Comments — What do you think?

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Laura Pauling

I knew which creativity was the right one when I didn’t mind the tedious part of it – editing/line editing. I don’t mind any of the writing process. and I think we’re all born to be creative and create. It’s part of what separates us from animals – that higher level thinking. Some people just have more talent and passion for it. Or their life has allowed them to develop it.

Charissa Weaks

I think that when you get up every day excited about what you do, you’ve found your passion. If whatever you do is as fun as chewing shards of glass, then you’ve missed it. It took me a while to find my niche too, but now I can’t imagine doing anything else.

Shain Brown

At a young age I wanted to draw, but no matter how hard I tried it wasn’t there. The proportions were off and the heads look like marbles, and wheels like ovals, which was disappointing because I wanted that to be my outlet.
Not long after I gave up on my creative side thinking the analytical side was who I was. I did well, but if only I would have found writing much sooner. Or maybe you are right Jami? Either way I appreciate who I am and my writing much more today.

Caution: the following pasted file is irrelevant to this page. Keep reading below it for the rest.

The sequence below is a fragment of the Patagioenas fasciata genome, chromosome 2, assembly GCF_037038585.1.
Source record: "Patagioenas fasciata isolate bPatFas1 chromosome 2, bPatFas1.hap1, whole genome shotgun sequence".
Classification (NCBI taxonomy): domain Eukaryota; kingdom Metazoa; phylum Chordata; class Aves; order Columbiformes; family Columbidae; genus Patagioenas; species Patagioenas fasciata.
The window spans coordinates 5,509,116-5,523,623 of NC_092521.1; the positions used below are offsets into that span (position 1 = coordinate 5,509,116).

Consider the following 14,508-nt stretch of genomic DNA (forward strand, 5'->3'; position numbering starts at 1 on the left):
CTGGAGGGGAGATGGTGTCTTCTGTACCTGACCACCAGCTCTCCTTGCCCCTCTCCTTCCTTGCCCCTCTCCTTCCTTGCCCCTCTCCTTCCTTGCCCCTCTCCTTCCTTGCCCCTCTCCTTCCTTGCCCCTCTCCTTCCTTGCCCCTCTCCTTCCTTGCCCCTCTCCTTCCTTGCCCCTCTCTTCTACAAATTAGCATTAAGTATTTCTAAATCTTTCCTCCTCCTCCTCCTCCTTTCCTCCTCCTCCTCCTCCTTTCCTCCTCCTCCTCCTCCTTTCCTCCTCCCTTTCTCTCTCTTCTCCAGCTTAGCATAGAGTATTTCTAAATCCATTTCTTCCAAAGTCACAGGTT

Sarah Pearson

Sometimes I’m sad at all the time I ‘wasted’ before trying to write seriously, but then I realise I probably wasn’t ready to try.

Better late than never 🙂

Susan Sipal

The journey has hurt, absolutely. But not all pain is bad. As writers, we must embrace the pain if we’re going to write catharsis.

I LOVE this post, Jami, because it ties in so deeply with a book I read years ago that changed my life: The Highly Sensitive Person by Elaine Aron. Her basic premise, which I’ve come to believe to be true, is that a certain % of the population is born with highly sensitive traits. This developed as survival mechanism for the species.

HSP’s are the ancient prophets, magi, and storytellers, as well as musicians, artists and others whose sensory perceptions are more highly attuned to their environment. They were (and are) the lookouts on the hill who warned the clan of approaching danger.

It’s why we feel empathy and emotions so deeply and can convey that on paper. I recommend Aron’s work to anyone working in a creative field!

Patrick Thunstrom

“And I like to think that a writer with layers is a writer who can write stories with layers.

So were those other activities really wrong turns? Or did all that help me become the writer I am today?”

I absolutely believe where we’ve been makes us who we are today. I’m working on a side project now that’s getting out the raw emotional baggage of my failed marriage, something which is horrible, but with time I know will help add to my fiction (And it has added other things to my life, too).

I’d not trade it at this point, for anything.

Of course, I also believe that everyone is born creative and those who ‘aren’t’ creative have either allowed their creativity to atrophy or killed it intentionally.